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Persons Unknown – The Verdict (I)

31 Aug

First, the non-spoiler portion for people who just want to know if they should bother watching this show.  The answer is probably not, unless another network picks it up.  (Although as an update, I changed my mind the next day.)

The show is not a complete story and as of now it is not getting renewed and so it just ends.  Much like LOST, there are areas in which you can extrapolate your own ending, in case you are into that sort of thing – I am really not.

The show was fairly clever – clever enough in my opinion to overshadow some weak acting and bad dialogue here and there.  One part about the ending in particular surprised and impressed me, and so as a caveat I’d mention that if the show really intrigues you, and you’re comfortable with the fact that they aren’t going to wrap it up, I did enjoy the show.

I just don’t see how I could recommend it since it actually broadens the scope of the central mystery as opposed to resolving it, and though it appears to directly answer some of the questions, they really weren’t particularly satisfying answers (to me).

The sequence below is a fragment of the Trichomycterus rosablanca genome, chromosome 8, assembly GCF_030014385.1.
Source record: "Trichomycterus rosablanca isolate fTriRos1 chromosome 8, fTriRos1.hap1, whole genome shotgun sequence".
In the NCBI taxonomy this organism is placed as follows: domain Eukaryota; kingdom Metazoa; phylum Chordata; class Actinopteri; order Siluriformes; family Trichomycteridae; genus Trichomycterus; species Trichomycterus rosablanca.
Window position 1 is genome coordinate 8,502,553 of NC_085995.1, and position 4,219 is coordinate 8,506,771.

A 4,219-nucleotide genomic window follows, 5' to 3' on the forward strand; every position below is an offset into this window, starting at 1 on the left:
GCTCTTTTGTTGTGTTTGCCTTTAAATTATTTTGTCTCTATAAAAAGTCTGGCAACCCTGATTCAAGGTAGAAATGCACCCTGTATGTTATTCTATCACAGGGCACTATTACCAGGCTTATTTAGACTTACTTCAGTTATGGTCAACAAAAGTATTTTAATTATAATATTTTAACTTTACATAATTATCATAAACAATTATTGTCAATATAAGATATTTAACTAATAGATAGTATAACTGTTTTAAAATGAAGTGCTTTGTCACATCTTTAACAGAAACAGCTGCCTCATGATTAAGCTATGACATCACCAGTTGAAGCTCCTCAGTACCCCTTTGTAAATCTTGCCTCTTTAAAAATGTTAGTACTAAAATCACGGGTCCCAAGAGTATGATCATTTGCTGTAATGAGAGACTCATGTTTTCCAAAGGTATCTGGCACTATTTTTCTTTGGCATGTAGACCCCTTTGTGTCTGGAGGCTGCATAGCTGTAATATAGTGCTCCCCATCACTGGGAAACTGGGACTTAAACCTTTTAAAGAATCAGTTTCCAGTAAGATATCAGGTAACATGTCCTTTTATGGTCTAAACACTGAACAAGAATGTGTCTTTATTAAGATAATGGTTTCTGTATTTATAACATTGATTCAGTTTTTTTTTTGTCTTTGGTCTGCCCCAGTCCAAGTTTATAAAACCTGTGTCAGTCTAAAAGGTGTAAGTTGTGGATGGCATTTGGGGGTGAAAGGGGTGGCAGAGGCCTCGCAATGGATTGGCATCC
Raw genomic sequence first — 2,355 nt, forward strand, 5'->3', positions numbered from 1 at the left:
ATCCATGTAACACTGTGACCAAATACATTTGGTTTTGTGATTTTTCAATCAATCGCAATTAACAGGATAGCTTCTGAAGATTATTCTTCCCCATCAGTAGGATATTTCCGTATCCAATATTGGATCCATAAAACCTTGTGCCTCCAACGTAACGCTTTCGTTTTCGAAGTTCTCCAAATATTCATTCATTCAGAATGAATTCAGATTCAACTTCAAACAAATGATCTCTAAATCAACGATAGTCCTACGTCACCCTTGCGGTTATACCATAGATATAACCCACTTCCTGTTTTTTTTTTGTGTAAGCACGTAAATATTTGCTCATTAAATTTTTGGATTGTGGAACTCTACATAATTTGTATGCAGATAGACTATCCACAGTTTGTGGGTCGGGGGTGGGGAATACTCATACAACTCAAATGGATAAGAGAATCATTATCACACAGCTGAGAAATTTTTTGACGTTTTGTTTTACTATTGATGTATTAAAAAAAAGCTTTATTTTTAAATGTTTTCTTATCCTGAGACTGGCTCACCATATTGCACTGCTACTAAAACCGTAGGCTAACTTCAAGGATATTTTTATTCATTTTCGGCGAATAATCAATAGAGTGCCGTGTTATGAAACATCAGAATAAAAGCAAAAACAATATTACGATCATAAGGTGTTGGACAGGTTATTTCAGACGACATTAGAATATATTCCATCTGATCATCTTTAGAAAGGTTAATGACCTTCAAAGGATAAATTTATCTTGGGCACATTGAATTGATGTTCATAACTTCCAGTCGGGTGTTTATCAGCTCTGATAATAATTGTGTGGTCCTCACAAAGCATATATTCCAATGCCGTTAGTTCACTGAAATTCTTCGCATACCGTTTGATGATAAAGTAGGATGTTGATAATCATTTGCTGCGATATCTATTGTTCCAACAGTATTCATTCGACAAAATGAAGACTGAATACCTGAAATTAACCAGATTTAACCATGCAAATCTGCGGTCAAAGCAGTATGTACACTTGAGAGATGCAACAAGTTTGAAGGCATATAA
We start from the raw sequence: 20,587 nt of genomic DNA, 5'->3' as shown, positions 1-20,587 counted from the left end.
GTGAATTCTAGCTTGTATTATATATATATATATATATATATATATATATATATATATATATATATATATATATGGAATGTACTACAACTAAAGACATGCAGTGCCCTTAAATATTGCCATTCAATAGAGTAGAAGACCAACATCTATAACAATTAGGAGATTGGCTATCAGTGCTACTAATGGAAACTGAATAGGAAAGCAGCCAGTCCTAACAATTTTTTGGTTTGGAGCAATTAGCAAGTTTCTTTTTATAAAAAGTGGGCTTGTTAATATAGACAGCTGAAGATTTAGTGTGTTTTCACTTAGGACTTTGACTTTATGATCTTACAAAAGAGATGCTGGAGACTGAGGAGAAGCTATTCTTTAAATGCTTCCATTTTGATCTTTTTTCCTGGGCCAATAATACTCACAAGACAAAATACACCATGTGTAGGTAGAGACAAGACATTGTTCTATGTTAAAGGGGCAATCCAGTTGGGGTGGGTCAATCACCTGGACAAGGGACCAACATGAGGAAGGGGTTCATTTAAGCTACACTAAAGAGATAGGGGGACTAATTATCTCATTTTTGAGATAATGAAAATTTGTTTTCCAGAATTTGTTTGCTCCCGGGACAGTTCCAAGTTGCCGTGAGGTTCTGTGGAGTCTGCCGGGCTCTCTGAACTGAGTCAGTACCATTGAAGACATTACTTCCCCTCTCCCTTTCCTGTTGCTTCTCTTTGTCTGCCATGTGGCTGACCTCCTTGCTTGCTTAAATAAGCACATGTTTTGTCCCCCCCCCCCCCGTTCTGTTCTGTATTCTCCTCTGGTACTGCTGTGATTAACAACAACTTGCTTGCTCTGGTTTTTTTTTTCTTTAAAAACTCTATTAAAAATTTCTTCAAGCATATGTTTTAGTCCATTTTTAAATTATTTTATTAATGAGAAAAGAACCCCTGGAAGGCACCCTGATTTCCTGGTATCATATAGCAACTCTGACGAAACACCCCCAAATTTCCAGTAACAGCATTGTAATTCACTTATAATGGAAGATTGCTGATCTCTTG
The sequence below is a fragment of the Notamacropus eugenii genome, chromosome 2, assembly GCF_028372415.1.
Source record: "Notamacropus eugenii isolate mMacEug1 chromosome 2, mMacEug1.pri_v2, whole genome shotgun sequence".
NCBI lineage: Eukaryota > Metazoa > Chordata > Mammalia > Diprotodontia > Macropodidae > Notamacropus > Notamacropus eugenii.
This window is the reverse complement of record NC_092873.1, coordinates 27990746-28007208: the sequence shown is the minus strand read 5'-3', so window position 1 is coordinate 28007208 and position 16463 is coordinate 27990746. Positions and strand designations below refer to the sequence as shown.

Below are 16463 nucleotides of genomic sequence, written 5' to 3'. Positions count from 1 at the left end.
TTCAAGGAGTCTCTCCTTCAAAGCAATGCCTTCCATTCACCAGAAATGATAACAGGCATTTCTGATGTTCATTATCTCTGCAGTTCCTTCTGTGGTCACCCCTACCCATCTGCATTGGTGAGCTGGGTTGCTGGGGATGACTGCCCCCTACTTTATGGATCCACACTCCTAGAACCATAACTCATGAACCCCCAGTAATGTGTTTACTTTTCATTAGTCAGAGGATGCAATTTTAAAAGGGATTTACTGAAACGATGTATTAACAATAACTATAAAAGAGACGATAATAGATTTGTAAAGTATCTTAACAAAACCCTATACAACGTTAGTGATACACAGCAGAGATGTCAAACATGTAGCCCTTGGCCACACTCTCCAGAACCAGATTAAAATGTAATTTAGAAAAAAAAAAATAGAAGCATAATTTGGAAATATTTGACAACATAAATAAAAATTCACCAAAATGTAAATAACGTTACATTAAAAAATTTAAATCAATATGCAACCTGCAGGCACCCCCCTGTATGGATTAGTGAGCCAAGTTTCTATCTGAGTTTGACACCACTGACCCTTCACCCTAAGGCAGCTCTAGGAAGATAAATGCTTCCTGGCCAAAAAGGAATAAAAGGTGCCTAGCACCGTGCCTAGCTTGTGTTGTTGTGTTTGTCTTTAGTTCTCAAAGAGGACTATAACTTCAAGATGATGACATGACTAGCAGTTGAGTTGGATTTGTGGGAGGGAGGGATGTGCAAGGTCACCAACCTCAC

There are now going to be spoilers, so if you’re still thinking about watching it, you’d better go ahead and skedaddle.

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Okay, I still think most of my predictions were accurate.  You can read all about them at the links below – if you’re reading this without reading them, I might lose you a couple of times. 

The part I thought was clever was when they all pretended to kill each other, and then Joe loaded them all into body bags.  They definitely got me there, and I was glad because it was at that point that I was getting seriously bored.

I was thinking about something I think Stephen King wrote somewhere, about how the thing to do with a character when you don’t know what to do with him or her is kill them.  It’s kind of a catch-all.  So if they just up and killed six people, it would have really indicated to me that they didn’t know what to do with basically anyone.